For sorting networks, the 0-1 principle says that if it can sort any sequence of 0's and 1's, then it can sort any list.

What if I want to build a comparison-swap network for merging two pre-sorted lists. Can I still rely on the 0-1 principle to determine if my network is correct?

Note: If so, this means it's possible to determine whether a network is a merging network in polynomial time (since there are only polynomially-many pairs of sorted lists of zeros and ones)


1 Answer 1


$\def\et{\mathbin\&}$Yes, and this holds much more generally. Note that a comparator can be thought of as a pair of gates, one of which computes $\min\{x,y\}$, and the other $\max\{x,y\}$. A linearly ordered set is a distributive lattice with $x\land y=\min\{x,y\}$ and $x\lor y=\max\{x,y\}$. We have the following 0–1 principle:

Let $C$ be a circuit with $\land$ and $\lor$ gates, and $\phi(u_1,\dots,u_n)$ a property of values of nodes of $C$ expressible as a conjunction of quasi-identities in the language of lattices (i.e., implications of the form $t_1=s_1\et\dots\et t_k=s_k\to t_0=s_0$, where $t_i$ and $s_i$ are terms using $\land$, $\lor$, and the variables $u_j$).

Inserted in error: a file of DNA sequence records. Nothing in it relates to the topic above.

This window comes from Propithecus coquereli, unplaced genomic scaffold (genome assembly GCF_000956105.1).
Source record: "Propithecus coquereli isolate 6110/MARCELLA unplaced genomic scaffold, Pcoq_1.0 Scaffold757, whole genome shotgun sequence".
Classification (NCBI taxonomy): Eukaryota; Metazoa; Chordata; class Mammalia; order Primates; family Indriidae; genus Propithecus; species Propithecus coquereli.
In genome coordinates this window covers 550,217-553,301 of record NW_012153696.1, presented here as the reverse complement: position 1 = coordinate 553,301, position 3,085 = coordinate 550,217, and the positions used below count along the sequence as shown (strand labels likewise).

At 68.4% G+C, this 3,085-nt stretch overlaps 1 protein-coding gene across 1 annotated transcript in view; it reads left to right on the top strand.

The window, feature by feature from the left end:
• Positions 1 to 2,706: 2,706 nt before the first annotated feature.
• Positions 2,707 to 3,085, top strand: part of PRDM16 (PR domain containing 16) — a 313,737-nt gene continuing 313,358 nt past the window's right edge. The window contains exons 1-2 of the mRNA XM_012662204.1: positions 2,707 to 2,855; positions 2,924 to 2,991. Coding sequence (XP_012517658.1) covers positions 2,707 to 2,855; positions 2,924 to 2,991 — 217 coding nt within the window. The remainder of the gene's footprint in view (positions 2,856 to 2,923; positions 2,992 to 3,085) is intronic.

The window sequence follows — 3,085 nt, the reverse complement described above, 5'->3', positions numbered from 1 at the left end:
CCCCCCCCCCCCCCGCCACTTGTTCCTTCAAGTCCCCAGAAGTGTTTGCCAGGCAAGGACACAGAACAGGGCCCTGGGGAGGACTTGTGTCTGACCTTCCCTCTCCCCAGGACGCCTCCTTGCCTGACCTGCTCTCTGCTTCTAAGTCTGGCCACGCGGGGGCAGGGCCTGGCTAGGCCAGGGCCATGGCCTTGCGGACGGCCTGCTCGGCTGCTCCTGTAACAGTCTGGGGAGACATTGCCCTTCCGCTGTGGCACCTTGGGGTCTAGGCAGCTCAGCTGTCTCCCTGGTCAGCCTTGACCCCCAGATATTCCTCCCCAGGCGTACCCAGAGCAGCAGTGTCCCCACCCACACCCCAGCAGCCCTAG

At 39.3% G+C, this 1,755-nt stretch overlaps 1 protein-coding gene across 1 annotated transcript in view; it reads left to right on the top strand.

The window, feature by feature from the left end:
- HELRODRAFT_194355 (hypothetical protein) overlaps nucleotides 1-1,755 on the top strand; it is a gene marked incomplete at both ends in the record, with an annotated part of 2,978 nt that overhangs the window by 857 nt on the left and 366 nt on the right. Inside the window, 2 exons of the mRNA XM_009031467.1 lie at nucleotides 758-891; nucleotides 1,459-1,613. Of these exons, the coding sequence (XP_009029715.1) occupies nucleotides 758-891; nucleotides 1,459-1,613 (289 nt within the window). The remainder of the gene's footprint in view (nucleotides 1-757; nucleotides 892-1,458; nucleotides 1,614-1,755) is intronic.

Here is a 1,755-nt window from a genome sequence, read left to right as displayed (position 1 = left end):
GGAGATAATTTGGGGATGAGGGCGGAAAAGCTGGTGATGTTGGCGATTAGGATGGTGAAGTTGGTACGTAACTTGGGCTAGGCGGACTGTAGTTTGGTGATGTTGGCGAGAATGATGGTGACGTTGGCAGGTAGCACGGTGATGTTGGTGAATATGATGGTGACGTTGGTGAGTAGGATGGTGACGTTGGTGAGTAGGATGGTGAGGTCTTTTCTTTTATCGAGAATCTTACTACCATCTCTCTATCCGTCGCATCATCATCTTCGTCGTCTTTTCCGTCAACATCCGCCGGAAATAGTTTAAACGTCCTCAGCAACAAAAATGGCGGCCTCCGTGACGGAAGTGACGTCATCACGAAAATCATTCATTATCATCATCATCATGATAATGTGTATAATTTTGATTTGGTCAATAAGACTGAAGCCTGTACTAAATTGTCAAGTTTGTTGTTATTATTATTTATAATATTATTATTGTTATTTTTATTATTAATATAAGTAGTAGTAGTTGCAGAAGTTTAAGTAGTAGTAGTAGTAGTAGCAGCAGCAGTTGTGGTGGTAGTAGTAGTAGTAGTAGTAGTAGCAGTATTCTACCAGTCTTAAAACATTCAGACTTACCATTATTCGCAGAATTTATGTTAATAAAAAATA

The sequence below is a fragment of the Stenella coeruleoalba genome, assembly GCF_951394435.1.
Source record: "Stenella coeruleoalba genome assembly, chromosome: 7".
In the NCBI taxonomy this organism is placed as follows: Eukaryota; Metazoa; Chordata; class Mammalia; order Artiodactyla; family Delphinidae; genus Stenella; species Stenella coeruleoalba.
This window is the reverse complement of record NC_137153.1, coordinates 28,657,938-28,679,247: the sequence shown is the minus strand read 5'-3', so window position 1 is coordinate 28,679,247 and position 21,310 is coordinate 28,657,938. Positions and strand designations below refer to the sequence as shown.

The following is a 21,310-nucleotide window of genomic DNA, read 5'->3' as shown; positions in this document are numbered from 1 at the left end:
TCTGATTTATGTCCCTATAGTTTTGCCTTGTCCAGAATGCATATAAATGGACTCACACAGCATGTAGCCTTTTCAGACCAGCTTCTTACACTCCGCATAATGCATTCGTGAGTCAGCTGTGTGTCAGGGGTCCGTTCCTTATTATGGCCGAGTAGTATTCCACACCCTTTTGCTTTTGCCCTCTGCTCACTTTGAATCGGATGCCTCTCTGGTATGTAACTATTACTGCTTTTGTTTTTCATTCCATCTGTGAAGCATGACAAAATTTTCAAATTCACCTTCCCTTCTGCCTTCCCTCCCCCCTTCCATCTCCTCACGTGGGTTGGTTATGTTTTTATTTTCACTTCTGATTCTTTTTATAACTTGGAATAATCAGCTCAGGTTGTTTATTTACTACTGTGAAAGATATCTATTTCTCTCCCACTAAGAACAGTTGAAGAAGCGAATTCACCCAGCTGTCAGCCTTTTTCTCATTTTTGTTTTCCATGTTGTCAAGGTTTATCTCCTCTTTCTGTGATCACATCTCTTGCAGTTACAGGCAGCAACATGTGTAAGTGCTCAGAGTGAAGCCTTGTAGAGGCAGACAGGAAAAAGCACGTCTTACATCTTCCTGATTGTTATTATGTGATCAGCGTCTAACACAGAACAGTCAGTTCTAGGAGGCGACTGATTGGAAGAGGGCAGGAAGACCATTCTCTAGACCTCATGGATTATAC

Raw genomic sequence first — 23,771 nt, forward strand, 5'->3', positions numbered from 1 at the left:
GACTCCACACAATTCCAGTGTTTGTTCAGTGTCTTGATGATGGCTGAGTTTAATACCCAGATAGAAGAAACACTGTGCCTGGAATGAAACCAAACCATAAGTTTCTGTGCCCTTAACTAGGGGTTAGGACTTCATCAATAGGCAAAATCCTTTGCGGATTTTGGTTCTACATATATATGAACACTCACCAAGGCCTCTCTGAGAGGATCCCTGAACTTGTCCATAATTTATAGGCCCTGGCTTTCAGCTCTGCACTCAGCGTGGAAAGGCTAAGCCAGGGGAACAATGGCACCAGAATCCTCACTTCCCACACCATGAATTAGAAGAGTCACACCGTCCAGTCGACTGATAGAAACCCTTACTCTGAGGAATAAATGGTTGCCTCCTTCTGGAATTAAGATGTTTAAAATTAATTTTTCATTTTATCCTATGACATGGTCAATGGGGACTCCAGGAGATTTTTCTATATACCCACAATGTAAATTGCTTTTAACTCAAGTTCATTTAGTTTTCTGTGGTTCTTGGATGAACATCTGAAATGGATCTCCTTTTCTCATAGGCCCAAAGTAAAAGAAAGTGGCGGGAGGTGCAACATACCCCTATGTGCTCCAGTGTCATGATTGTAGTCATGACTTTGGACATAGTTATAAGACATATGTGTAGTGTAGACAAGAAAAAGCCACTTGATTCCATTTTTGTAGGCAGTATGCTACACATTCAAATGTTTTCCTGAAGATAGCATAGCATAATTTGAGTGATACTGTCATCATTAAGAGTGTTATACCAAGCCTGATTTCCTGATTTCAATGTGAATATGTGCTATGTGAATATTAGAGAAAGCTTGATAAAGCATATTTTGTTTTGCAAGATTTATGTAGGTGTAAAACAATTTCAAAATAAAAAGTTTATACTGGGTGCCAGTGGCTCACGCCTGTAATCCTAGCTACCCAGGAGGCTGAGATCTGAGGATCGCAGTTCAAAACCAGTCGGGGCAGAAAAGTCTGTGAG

If $\phi(u_1,\dots,u_n)$ holds whenever $C$ is evaluated in the $\{0,1\}$ lattice, then it holds whenever $C$ is evaluated in an arbitrary distributive lattice.

This is an immediate consequence of the facts that the $2$-element lattice generates the quasivariety of distributive lattices (i.e., every distributive lattice can be embedded in a direct product of $2$-element lattices), and that values of nodes of $C$ are lattice terms in values of the input variables.

Note that $t\le s$ is equivalent to $t\land s=t$, hence we can freely use inequalities instead of equalities in the statement above.

Now, if $C$ is a comparator network with inputs $x_1,\dots,x_n,y_1,\dots,y_n$ and outputs $z_1,\dots,z_{2n}$, it automatically computes a permutation of the inputs, hence the property that it correctly merges sorted lists can be expressed by the conjunction of the quasi-identities $$x_1\le x_2\et\dots\et x_{n-1}\le x_n\et y_1\le y_2\et\dots\et y_{n-1}\le y_n\to z_i\le z_{i+1}$$ for $i=1,\dots,2n-1$, hence if it works for $0$$1$ inputs, it also works over arbitrary linearly ordered sets.


Your Answer

By clicking “Post Your Answer”, you agree to our terms of service and acknowledge you have read our privacy policy.

Not the answer you're looking for? Browse other questions tagged or ask your own question.